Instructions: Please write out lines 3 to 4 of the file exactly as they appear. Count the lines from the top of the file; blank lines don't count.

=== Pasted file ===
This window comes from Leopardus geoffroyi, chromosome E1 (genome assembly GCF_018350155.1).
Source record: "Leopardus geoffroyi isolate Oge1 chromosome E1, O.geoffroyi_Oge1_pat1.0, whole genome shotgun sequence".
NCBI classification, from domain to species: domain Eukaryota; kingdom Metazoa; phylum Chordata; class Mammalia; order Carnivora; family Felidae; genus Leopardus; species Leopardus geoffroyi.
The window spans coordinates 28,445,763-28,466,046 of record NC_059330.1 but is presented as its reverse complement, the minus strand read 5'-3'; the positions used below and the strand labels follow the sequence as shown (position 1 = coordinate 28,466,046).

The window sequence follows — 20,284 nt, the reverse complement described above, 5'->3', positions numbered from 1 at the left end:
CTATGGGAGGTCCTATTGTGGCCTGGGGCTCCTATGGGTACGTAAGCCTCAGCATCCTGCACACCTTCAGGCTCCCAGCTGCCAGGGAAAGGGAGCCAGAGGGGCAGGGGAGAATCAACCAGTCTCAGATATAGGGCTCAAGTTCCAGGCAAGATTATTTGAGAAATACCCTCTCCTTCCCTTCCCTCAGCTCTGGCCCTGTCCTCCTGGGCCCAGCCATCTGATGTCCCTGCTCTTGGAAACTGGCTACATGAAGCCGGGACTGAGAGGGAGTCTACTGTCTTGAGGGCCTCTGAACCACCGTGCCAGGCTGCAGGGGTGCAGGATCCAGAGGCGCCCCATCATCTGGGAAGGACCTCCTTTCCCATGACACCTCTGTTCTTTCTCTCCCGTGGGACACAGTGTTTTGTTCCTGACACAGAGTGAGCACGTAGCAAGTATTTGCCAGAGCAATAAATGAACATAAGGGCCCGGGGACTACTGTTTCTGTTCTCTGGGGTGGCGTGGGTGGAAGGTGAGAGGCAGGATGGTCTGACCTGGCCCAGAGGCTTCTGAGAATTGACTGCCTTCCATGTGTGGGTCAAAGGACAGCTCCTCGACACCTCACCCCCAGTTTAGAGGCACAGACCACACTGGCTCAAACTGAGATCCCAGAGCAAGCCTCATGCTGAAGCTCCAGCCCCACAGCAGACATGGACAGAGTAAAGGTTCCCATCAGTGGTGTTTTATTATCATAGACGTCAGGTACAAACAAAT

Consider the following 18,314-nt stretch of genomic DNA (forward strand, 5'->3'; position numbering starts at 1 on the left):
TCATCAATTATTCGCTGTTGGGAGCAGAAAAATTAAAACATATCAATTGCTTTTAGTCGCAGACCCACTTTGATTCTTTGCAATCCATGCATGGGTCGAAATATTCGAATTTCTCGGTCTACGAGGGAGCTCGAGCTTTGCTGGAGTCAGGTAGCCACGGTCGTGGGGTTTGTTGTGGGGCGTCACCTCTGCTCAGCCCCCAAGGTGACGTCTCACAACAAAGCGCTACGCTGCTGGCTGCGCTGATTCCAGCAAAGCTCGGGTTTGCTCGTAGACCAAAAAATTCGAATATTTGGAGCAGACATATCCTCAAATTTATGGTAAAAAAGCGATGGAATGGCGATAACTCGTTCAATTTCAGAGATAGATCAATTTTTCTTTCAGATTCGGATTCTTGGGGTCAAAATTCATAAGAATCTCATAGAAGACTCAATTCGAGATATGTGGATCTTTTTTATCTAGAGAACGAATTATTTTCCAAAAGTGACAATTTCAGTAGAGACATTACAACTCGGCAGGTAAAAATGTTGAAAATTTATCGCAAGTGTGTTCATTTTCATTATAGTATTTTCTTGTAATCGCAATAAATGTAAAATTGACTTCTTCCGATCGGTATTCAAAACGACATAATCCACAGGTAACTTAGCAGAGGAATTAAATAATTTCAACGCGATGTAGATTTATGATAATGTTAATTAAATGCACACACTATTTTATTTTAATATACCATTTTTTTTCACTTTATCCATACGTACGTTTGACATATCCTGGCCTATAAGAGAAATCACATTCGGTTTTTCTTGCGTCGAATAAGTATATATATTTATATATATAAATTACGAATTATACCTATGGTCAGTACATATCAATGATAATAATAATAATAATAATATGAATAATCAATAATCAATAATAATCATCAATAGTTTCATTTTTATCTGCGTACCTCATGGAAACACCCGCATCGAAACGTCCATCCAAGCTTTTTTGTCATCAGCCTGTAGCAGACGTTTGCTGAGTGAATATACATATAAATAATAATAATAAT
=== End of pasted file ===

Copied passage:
NCBI classification, from domain to species: domain Eukaryota; kingdom Metazoa; phylum Chordata; class Mammalia; order Carnivora; family Felidae; genus Leopardus; species Leopardus geoffroyi.
The window spans coordinates 28,445,763-28,466,046 of record NC_059330.1 but is presented as its reverse complement, the minus strand read 5'-3'; the positions used below and the strand labels follow the sequence as shown (position 1 = coordinate 28,466,046).